EMC Study: U.S. healthcare industry lagging on data protection
Only one out of 10 organizations are considered ‘ahead of the curve’ in data maturity, according to a recent Vanson Bourne Global Data Protection Index, sponsored by EMC. These organizations use offsite archiving applications or retention policies, in addition to backing up data with de-duplication, offsite replication or disaster-tolerant replication.
Researchers interviewed 2,200 IT decision makers.
The U.S. is ranked 14 out of 18 countries when it comes to data maturity, with only 8 percent of its businesses ‘ahead of the curve,’ the study found. One of the biggest trouble areas? More than 56 percent of organizations keep the IT environment on premise, and only 29 percent use a public cloud.
The best way to protect data is to keep it off site, said Dave Dimond, chief technology officer at EMC's global healthcare business. But only about 27 percent of respondents indicated they would use backups for data protection, and only 20 percent indicated it would be easier to achieve backup and service-level agreements for disaster recovery.
Another issue hindering data maturity is funding, Dimond added.. “Security has been a lower line on the budget.”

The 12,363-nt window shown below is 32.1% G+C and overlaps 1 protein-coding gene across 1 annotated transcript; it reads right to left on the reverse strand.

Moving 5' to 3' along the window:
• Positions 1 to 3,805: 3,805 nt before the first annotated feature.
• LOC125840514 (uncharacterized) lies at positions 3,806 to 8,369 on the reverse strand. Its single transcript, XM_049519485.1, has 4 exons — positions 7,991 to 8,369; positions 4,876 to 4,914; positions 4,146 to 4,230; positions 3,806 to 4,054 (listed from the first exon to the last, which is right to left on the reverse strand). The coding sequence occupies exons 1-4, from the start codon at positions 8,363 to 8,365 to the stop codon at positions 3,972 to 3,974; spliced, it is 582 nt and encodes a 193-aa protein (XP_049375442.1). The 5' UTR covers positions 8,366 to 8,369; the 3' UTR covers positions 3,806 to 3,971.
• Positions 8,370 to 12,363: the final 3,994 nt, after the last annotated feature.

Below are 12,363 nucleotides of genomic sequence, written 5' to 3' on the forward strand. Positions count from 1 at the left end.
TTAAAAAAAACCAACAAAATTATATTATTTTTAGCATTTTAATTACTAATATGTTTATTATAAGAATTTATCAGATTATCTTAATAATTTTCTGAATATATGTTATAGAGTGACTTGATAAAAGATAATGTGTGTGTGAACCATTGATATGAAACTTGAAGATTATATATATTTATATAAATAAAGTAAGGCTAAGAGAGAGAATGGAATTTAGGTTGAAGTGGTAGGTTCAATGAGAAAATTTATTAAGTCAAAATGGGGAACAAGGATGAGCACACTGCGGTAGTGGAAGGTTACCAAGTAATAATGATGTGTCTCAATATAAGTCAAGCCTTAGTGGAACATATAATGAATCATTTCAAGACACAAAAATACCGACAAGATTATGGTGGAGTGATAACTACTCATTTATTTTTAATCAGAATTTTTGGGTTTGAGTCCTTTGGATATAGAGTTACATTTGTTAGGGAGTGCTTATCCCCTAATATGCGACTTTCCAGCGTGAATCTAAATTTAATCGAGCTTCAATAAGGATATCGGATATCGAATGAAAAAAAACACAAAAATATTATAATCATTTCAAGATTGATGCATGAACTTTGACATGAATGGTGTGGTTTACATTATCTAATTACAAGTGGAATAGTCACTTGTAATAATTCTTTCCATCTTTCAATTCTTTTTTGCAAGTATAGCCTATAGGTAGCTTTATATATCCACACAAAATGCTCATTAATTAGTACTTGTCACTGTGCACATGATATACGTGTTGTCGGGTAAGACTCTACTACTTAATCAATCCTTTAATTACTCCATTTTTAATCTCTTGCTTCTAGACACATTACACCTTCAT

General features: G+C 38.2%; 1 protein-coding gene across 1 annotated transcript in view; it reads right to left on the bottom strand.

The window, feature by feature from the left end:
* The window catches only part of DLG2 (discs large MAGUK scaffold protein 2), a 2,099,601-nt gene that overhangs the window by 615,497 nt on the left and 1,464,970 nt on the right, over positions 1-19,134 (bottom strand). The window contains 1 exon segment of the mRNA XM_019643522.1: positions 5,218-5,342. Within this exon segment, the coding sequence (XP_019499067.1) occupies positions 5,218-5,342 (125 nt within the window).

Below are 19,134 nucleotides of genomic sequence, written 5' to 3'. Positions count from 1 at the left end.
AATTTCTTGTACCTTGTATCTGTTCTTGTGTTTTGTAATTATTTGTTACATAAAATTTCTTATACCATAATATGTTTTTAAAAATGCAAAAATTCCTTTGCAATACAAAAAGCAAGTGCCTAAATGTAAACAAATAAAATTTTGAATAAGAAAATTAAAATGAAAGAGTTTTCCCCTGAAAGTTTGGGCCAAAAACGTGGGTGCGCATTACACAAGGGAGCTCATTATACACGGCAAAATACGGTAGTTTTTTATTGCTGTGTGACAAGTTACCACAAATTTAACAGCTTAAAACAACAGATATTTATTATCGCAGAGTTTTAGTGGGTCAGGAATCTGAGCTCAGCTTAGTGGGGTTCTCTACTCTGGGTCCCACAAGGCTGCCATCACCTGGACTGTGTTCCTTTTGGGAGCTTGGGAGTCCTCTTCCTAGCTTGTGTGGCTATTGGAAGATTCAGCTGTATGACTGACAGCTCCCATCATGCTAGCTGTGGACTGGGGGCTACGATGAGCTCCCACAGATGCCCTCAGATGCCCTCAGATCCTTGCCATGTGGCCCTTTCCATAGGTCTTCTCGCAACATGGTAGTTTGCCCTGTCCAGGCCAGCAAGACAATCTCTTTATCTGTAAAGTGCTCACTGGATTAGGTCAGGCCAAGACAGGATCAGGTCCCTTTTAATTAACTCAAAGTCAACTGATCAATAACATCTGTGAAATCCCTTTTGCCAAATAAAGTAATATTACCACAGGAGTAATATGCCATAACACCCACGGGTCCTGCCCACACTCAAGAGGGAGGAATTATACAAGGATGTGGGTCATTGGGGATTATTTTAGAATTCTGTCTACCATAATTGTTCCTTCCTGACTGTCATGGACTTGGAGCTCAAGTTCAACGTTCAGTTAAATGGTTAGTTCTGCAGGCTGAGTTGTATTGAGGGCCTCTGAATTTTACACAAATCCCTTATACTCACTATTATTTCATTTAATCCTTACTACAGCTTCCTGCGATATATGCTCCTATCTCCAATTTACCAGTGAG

“We believe that a detailed plan is where you start,” Dimond explained. “It doesn’t have to be just one vendor, but the solution starts with establishing new key metrics and recognizing the cyber threats.”
“It’s also about an awareness that you need an objective,” he added. “To understand cyberattacks, organizations must start to look at the ways it’s currently protected and consider what it takes to create your vault. It starts as a project from the top down.”
With cybercriminals targeting healthcare, organizations need to get smart about their data policies and protection methods.
On average, the respondents lost a total of 2.36 TB of data last year; the loss increased when using multiple data protection vendors. In fact, those respondents with four or more vendors lost 5.47 TB of data last year, costing the organizations more than $900,000 on average. The cost of a system downtime is $555,000 on average, with a downtime of 22 hours each incident.
Ransomware is also increasing the need for organizations to modernize their stance on security.
“Hackers and ransomware criminals are trying to hunt down healthcare information because it’s so much more valuable now than even financial data,” said Roberta Katz, director of EMC Healthcare-Life Sciences Solutions. “You need a total recovery strategy.”
Organizations need to consider three-layered protection, Dimond explained. “You need to assume the threat is in the system and has been evolving.”
One of the biggest steps to data maturity is the creation of a data vault, which is protected by what Dimond called an ‘air gap,’ or a space between the main system and backup that opens to synchronize the data and closes immediately, resulting in an isolated environment.
Healthcare organizations need to continually evolve traditional data protection, Dimond said. They must “harden the first layer” of protection with a separate security team in place and a “lock and key” to recover data.